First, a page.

First Flight: The Wright Brothers and the Invention of the Airplane

By T. A. Heppenheimer | Go to book overview

TEN
INVENTIVENESS
AND INVENTION

THE CONTRIBUTIONS OF FRANCE to aviation have been glorious, and are reflected to this day in its terminology. An airplane has a fuselage along with an empennage or tail. It maintains control using ailerons. Engines are enclosed within nacelles or housings, while the structural framework uses longerons, longitudinal members. The construction may be monocoque, “single shell, ” dispensing with internal structure and using a stiffened skin for its strength. A craft may have canards, small control surfaces set well forward of the wing. With the dictionary of aeronautics being largely written in French, one is led to ask just how the Wrights invented the airplane.

The influence of Wilbur and Orville is easy to trace. Following the death of Lilienthal in 1896, Ferdinand Ferber remained for a time as the only Frenchman still attempting to fly with gliders of that German design. A magazine article that he read in October 1901 led him into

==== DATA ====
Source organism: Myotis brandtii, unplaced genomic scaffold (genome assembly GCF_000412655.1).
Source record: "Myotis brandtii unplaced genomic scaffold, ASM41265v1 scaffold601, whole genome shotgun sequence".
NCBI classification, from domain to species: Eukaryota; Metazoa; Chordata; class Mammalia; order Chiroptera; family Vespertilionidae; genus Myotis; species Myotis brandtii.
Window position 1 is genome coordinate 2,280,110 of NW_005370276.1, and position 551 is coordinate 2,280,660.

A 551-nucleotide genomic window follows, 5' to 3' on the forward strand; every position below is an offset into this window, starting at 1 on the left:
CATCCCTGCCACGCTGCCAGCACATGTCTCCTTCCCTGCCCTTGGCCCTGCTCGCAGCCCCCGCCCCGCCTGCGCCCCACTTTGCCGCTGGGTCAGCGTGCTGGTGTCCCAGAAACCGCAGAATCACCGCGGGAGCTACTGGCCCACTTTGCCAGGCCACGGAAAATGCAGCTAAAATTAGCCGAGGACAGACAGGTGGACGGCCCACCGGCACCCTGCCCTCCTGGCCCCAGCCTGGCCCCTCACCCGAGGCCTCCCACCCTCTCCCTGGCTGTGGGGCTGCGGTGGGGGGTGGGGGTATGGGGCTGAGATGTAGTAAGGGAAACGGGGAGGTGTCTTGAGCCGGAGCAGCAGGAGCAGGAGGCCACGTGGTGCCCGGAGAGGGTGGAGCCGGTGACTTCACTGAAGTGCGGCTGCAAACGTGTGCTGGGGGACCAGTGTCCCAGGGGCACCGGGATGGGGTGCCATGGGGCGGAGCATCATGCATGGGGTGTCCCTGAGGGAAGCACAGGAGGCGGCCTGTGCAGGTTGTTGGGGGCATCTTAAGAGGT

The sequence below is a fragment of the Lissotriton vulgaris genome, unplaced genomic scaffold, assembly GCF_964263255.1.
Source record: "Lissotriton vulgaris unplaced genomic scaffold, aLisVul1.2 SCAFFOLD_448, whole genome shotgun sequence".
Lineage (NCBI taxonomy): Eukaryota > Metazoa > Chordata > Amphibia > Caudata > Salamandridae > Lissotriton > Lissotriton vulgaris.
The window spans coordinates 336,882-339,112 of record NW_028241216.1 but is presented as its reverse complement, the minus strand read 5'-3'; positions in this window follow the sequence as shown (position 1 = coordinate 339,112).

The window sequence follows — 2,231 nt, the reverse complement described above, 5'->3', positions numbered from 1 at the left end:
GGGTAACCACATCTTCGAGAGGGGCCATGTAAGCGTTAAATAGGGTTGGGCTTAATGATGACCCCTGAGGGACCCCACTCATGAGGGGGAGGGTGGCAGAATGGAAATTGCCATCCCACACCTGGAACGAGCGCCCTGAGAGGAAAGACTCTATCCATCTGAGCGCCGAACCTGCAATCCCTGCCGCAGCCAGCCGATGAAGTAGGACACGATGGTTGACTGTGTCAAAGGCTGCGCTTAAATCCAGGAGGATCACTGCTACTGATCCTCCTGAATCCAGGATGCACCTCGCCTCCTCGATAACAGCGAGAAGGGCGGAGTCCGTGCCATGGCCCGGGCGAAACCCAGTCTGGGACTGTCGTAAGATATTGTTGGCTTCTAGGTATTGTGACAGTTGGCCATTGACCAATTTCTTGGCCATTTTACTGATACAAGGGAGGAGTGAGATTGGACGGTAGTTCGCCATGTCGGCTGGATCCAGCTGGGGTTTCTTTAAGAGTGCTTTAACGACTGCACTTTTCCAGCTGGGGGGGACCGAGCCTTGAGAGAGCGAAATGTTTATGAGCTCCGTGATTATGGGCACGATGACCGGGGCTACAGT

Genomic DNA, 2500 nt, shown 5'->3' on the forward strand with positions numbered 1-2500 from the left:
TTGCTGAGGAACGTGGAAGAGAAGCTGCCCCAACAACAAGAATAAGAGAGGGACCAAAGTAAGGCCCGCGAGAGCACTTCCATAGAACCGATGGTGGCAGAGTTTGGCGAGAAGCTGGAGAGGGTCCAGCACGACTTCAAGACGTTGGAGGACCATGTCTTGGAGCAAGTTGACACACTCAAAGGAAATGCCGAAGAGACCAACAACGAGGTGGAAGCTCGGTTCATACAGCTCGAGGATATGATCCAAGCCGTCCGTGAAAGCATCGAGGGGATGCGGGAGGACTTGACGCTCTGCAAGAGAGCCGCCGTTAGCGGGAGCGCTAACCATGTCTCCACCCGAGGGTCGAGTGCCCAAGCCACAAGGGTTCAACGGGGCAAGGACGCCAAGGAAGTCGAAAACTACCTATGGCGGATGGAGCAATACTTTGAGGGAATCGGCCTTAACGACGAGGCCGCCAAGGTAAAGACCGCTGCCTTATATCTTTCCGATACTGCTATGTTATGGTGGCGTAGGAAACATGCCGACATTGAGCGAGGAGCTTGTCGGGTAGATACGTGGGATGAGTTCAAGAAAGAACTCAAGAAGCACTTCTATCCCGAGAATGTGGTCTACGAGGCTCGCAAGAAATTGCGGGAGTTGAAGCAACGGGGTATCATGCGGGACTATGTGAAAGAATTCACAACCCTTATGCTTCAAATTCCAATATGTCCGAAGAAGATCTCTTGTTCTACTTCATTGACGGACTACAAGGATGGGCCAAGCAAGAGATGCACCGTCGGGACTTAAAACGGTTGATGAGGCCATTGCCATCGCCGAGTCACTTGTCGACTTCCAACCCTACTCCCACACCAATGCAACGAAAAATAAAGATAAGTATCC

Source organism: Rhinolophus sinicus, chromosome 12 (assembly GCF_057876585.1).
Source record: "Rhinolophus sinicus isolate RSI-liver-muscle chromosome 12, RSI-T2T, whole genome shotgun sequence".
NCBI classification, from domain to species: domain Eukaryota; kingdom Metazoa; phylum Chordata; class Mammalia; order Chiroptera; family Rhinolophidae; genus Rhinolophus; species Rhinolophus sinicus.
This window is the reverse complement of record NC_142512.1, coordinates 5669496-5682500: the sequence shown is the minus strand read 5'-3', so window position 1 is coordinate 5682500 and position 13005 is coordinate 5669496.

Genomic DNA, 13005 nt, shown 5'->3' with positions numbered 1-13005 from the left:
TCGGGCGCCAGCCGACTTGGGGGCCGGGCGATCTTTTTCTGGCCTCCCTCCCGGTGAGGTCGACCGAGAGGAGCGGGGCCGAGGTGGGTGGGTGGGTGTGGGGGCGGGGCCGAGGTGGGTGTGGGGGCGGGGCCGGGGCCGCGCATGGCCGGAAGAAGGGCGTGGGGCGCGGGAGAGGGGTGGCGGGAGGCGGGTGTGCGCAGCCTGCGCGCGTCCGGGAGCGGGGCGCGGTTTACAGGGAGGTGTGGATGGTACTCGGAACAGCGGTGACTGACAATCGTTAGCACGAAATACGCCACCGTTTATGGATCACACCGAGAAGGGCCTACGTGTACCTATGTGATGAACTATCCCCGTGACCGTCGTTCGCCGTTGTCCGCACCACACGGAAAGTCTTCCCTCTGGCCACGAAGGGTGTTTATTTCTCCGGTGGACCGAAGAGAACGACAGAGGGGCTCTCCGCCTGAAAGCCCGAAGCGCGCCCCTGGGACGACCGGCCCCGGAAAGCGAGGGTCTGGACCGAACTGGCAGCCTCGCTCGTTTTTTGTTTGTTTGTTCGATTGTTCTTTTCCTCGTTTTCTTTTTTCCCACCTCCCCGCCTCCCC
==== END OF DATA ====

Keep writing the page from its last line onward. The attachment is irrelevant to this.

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First Flight: The Wright Brothers and the Invention of the Airplane
Table of contents

Table of contents

  • Title Page *
  • Contents *
  • One - Enter the Wrights 1
  • Two - Prophets with Some Honor 33
  • Three - Teachers and First Lessons 72
  • Four - Hitting a Wall 110
  • Five - [We Now Hold All the Records!] 137
  • Six - Ambiguous Success 172
  • Seven - Return to Dayton 211
  • Eight - Into the World 245
  • Nine - Noon into Twilight 288
  • Ten - Inventiveness and Invention 340
  • Notes 372
  • Bibliography 375
  • Index 380
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